Wednesday, October 31, 2012

The Presidential Election, Halloween, and the Real Jesus

My favorite Halloween costume of all time was worn by our neighbor Glenn when I was a boy. We lived on a farm, and our closest neighbors were a family of five—mom, dad, and three girls. Glenn, the dad, was a jovial, 300-pound man, and I’ll never forget his costume as the family parked in our driveway and walked to the door.

Actually his costume was just a mask. He wore his regular farm overalls, but he had donned a small plastic mask that was the face of a rotund, smiling man with a big cigar clamped in his teeth. It looked exactly like the real Glenn. He dressed up as himself! That’s what you call “truth in advertising,”. What you saw was truly what you got.

Most masks are intended to obscure or distort, to conceal the truth. So, because it's Halloween, I have two points of application.

First, here's how I'm praying about the Presidential election--that the real President Obama and the real Governor Romney will be revealed to the voters. Any political campaign tends to distort the other guy--to put a mask on him, so what you see is a caricature. It's also true that the candidates themselves wear masks to appeal to voters. But I'm praying that the masks will be gone, and that people will vote based on seeing the candidates clearly.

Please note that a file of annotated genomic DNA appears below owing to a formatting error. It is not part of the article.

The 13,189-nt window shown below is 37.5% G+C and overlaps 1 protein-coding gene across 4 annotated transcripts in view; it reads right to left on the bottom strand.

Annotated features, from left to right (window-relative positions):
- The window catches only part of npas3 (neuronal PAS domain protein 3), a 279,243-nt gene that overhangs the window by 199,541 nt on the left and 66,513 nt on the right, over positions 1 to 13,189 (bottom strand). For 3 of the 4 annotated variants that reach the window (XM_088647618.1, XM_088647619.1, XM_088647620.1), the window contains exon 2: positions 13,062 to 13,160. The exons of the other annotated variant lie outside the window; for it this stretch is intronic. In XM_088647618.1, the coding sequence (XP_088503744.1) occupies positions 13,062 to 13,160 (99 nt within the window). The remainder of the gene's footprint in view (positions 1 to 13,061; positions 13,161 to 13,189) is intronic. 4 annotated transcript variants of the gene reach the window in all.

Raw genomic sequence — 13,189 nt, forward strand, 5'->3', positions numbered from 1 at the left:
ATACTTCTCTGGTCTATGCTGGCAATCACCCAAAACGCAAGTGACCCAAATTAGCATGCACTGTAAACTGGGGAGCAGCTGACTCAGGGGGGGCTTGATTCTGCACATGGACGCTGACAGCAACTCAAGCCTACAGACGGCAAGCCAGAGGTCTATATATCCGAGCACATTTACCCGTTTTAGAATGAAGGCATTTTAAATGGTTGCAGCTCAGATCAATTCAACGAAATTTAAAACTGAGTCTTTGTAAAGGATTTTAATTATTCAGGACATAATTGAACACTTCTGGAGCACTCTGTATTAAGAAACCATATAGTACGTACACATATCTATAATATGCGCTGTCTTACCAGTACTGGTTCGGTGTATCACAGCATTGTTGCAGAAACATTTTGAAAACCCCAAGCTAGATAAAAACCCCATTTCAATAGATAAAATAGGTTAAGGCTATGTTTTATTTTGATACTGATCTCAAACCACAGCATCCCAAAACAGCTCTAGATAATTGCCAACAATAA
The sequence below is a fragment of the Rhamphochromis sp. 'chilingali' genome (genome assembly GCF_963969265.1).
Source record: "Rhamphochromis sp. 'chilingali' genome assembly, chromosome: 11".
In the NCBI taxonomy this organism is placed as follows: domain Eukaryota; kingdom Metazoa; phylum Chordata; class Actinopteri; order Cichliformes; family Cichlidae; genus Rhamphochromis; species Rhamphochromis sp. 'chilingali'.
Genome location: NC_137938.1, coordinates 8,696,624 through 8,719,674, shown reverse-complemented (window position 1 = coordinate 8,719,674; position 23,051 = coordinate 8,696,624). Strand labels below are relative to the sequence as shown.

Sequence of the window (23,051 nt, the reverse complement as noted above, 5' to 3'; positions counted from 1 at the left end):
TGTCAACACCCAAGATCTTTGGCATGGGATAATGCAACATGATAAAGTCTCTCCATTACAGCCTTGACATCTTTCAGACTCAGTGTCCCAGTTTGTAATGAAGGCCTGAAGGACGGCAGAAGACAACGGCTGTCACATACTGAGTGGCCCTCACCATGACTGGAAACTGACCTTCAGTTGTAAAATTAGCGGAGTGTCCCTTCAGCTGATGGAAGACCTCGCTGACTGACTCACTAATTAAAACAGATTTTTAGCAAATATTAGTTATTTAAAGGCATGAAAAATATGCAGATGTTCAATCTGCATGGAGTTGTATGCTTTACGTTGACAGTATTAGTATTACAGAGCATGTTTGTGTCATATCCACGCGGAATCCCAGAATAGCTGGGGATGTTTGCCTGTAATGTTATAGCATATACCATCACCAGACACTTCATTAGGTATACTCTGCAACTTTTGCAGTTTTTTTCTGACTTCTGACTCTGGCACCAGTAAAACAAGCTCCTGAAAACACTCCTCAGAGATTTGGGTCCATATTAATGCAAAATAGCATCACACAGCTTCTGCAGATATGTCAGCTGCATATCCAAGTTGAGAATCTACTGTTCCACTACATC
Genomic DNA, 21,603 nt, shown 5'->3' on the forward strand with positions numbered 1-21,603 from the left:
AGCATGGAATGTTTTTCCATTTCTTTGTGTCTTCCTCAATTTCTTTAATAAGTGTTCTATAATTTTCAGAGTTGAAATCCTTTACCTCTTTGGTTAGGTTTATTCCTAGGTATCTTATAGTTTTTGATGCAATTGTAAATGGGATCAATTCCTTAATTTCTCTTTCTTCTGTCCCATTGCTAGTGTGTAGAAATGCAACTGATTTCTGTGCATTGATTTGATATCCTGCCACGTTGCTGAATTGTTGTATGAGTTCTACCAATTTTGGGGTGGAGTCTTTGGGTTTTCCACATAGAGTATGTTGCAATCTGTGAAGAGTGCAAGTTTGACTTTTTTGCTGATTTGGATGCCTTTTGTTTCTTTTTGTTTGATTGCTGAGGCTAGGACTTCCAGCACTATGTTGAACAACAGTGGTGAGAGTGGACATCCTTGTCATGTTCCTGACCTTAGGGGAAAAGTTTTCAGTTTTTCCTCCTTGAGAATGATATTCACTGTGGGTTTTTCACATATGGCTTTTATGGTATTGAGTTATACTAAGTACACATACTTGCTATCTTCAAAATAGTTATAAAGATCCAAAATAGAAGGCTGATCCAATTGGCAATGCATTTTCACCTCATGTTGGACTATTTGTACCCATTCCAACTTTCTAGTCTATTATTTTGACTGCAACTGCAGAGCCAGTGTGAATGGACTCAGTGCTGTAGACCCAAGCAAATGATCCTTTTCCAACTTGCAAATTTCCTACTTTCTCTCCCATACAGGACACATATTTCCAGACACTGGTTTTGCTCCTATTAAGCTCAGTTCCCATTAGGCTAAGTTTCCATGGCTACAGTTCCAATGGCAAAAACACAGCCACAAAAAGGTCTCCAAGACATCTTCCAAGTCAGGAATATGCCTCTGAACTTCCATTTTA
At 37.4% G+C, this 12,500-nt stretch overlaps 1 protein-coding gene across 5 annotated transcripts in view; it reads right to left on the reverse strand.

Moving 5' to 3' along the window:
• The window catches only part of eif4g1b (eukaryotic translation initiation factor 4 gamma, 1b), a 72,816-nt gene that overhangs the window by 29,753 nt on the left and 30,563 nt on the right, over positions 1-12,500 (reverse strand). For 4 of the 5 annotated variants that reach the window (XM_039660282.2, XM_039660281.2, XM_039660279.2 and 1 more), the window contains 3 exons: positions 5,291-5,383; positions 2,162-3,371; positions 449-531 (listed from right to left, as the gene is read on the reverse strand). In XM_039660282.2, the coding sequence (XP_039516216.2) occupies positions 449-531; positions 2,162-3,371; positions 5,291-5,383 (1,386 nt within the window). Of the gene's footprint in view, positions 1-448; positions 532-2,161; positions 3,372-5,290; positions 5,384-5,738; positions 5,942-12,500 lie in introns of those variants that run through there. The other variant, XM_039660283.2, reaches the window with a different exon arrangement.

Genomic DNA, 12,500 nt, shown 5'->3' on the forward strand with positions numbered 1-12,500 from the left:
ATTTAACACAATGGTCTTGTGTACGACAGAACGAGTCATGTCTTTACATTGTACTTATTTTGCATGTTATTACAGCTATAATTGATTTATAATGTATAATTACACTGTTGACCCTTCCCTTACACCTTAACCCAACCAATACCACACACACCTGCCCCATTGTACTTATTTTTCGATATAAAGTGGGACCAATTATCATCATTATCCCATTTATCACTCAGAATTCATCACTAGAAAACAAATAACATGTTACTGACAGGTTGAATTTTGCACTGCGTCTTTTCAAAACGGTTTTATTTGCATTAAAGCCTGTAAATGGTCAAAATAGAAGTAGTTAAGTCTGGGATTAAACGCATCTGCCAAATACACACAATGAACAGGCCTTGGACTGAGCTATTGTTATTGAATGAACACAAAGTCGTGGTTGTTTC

Second, about Halloween. When I was a boy I honestly don't remember that Halloween had an evil, supernatural component. Costumes were cowboys and princesses and jolly fat men with cigars in their teeth.

The dark side of Halloween has become prominent, maybe even preeminent, since those simpler days. Sinful people, apart from Christ, are blinded by their own masks. Even worse, they (we) place masks over the face of the Savior. ...the god of this world has blinded the minds of the unbelievers, to keep them from seeing the light of the gospel of the glory of Christ, who is the image of God (2 Cor. 4:4).